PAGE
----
Constance Price has stated that she did not receive a Notice of Incorporated Terms with her ticket, that while Gregory Price's ticket was in her possession no such notice accompanied it, and that she was unaware from any other source of such a notice or its contents.

II. Legal Standard

Summary judgment is appropriate if there is no genuine issue as to any material fact, and the moving party is entitled to judgment as a matter of law. Fed.R.Civ.P. 56(c); Celotex Corp. v. Catrett, 477 U.S. 317, 322, 106 S.Ct. 2548, 91 L.Ed.2d 265 (1986). A fact is material when it affects the outcome of the suit under governing law. Anderson v. Liberty Lobby, Inc., 477 U.S. 242, 248, 106 S.Ct. 2505, 91 L.Ed.2d 202 (1986). A genuine dispute over a material fact exists when the evidence requires a fact finder to resolve the parties' differing versions of the truth at trial. Id. at 249, 106 S.Ct. 2505 (quoting First Nat'l Bank of Ariz. v. Cities Serv. Co., 391 U.S. 253, 288-89, 88 S.Ct. 1575, 20 L.Ed.2d 569 (1968)). "Uncertainty as to the true state of any material fact defeats the motion." Gibson v. American Broadcasting Companies, Inc., 892 F.2d 1128, 1132 (2d Cir.1989).

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6 practice notes
  • Dobyns v. United States, No. 08-700C
    • United States
    • Court of Federal Claims
    • September 16, 2014
    ...v. Titan Corp., 516 F. Supp. 2d 1177, 1195-96 (S.D. Cal. 2007) (same, discussing California law); Price v. Delta Airlines, Inc., 5 F. Supp. 2d 226, 238 (D. Vt. 1998) (same, discussing Vermont law); Huskey v. Nat'l Broad. Co., Inc., 632 F. Supp. 1282, 1292-93 (N.D. Ill. 1986) ("[D]amages wil......
  • Ron v. Airtran Airways, Inc., No. 14–11–01110–CV.
    • United States
    • Court of Appeals of Texas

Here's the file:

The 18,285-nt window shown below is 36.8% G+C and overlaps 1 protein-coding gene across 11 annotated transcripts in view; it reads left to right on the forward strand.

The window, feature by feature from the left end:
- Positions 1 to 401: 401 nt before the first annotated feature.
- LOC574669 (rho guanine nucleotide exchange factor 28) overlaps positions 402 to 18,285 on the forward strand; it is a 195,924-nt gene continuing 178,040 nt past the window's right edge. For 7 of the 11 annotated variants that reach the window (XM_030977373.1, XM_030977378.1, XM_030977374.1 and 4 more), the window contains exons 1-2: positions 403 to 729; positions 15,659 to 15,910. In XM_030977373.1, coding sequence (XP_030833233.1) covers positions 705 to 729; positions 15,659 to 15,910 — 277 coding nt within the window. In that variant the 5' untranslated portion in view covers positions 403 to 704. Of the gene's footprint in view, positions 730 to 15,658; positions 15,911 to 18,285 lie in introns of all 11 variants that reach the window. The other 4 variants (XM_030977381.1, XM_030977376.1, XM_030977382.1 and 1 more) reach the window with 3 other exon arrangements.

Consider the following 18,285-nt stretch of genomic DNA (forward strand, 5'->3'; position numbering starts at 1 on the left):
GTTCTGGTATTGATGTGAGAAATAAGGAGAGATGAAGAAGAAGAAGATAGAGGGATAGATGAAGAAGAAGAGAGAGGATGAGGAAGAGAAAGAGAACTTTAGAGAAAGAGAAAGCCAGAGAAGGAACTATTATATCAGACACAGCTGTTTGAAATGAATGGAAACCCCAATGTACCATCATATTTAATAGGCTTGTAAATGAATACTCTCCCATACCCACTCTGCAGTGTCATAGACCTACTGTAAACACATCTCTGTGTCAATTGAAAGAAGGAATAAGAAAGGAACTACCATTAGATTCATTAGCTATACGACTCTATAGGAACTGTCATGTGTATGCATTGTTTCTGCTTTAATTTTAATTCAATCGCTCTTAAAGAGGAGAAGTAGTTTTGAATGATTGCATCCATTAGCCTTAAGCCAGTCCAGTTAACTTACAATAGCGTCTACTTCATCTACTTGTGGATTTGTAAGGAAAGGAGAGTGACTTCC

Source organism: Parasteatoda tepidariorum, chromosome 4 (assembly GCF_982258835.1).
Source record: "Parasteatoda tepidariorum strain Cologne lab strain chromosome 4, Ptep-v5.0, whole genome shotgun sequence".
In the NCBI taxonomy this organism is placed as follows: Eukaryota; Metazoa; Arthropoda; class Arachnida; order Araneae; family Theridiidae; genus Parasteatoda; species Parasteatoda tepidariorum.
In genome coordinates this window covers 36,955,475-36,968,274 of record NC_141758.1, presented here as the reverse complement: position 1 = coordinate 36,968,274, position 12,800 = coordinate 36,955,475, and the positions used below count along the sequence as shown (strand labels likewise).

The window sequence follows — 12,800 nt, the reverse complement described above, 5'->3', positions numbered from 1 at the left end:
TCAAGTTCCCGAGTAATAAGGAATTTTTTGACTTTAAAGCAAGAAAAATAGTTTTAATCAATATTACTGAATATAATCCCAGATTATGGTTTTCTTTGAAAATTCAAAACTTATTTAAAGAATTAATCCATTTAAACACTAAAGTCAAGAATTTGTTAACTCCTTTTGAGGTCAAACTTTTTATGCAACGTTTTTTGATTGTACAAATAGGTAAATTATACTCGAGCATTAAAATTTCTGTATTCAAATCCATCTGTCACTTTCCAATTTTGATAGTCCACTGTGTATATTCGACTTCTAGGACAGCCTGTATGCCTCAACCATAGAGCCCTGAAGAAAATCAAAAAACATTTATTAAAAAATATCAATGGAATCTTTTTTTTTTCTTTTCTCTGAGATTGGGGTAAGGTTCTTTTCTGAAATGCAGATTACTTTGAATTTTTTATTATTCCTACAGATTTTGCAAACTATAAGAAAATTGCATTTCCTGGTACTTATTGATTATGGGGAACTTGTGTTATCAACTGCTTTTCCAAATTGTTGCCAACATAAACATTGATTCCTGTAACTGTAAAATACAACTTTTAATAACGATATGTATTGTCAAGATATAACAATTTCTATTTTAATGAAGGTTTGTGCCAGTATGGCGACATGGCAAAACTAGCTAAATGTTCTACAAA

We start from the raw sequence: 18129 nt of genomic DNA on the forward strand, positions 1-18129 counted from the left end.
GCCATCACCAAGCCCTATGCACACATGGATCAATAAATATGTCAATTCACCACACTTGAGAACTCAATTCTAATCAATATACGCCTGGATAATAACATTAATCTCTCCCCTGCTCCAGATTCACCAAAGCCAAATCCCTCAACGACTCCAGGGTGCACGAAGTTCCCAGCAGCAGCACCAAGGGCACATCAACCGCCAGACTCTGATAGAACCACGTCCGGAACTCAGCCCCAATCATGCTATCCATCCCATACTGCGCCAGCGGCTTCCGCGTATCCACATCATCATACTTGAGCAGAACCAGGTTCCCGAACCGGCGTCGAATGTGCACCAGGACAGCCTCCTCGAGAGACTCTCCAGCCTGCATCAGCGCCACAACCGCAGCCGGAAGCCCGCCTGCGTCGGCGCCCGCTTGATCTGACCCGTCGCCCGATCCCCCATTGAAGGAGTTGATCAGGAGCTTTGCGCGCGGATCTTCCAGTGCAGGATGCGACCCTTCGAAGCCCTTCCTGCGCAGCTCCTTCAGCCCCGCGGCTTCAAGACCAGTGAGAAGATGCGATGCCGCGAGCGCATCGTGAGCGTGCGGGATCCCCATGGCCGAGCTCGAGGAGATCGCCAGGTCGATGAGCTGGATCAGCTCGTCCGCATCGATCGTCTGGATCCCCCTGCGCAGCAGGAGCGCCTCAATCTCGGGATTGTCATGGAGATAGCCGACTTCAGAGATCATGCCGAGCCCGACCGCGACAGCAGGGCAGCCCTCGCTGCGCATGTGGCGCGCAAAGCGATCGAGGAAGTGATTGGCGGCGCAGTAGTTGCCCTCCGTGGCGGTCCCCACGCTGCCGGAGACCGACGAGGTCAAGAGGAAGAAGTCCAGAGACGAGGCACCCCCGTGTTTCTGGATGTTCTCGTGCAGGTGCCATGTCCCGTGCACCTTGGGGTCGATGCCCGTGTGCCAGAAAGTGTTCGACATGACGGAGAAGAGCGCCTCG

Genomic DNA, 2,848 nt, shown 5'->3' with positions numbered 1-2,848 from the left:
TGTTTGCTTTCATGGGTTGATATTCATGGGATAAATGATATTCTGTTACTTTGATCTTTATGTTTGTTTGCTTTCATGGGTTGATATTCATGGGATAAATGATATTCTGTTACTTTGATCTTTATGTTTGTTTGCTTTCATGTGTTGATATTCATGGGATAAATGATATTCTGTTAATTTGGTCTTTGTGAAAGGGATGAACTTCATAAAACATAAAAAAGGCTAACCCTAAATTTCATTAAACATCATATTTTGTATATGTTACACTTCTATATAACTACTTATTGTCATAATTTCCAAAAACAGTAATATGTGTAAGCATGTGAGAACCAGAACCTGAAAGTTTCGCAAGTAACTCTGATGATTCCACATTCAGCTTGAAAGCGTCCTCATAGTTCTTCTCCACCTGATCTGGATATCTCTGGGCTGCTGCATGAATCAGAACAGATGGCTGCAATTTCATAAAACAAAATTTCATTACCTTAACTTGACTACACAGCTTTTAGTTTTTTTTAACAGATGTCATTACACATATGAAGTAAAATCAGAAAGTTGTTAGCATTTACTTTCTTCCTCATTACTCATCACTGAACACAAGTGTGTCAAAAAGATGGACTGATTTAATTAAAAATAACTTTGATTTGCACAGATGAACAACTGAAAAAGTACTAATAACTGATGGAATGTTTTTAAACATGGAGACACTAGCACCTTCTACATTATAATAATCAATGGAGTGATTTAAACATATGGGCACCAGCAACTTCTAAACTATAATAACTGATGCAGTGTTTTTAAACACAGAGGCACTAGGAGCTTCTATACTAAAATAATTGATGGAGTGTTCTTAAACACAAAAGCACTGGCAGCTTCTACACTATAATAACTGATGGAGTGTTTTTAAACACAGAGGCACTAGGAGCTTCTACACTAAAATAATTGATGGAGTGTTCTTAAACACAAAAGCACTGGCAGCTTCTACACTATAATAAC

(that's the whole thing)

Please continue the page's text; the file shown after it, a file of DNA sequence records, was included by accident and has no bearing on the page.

• April 23, 2013
    ...summary-judgment arguments for it. Ours is not the first court to arrive at a result such as this. See Price v. Delta Airlines, Inc., 5 F.Supp.2d 226, 232 (D.Vt.1998) (“[W]hether or not notice was provided to the Prices is a material fact in dispute, precluding summary judgment.... If notic......
  • Ron v. Airtran Airways, Inc., NO. 14-11-01110-CV
    • United States
    • Court of Appeals of Texas
    • March 12, 2013
    ...summary-judgment arguments for it. Ours is not the first court to arrive at a result such as this. See Price v. Delta Airlines, Inc., 5 F. Supp. 2d 226, 232 (D. Vt. 1998) ("[W]hether or not notice was provided to the Prices is a material fact in dispute, precluding summary judgment . . . . ......
  • Rousseau v. Coates, Case No. 2:18-cv-205
    • United States
    • United States District Courts. 2nd Circuit. District of Vermont
    • September 18, 2020
    ...§ 346 (1981) ).With respect to the availability of damages for emotional harm, this Court recognized in Price v. Delta Airlines, Inc. , 5 F. Supp. 2d 226, 238 (D. Vt. 1998) that "[a]lthough recovery for emotional disturbance is ordinarily not allowed, an exception may be made if the nature ......
  • Request a trial to view additional results
6 cases
  • Dobyns v. United States, No. 08-700C
    • United States
    • Court of Federal Claims
    • September 16, 2014
    ...v. Titan Corp., 516 F. Supp. 2d 1177, 1195-96 (S.D. Cal. 2007) (same, discussing California law); Price v. Delta Airlines, Inc., 5 F. Supp. 2d 226, 238 (D. Vt. 1998) (same, discussing Vermont law); Huskey v. Nat'l Broad. Co., Inc., 632 F. Supp. 1282, 1292-93 (N.D. Ill. 1986) ("[D]amages wil......
  • Ron v. Airtran Airways, Inc., No. 14–11–01110–CV.
    • United States
    • Court of Appeals of Texas
    • April 23, 2013
    ...summary-judgment arguments for it. Ours is not the first court to arrive at a result such as this. See Price v. Delta Airlines, Inc., 5 F.Supp.2d 226, 232 (D.Vt.1998) (“[W]hether or not notice was provided to the Prices is a material fact in dispute, precluding summary judgment.... If notic......
  • Ron v. Airtran Airways, Inc., NO. 14-11-01110-CV
    • United States
    • Court of Appeals of Texas
    • March 12, 2013
    ...summary-judgment arguments for it. Ours is not the first court to arrive at a result such as this. See Price v. Delta Airlines, Inc., 5 F. Supp. 2d 226, 232 (D. Vt. 1998) ("[W]hether or not notice was provided to the Prices is a material fact in dispute, precluding summary judgment . . . . ......
  • Rousseau v. Coates, Case No. 2:18-cv-205
    • United States
    • United States District Courts. 2nd Circuit. District of Vermont
    • September 18, 2020
    ...§ 346 (1981) ).With respect to the availability of damages for emotional harm, this Court recognized in Price v. Delta Airlines, Inc. , 5 F. Supp. 2d 226, 238 (D. Vt. 1998) that "[a]lthough recovery for emotional disturbance is ordinarily not allowed, an exception may be made if the nature ......
  • Request a trial to view additional results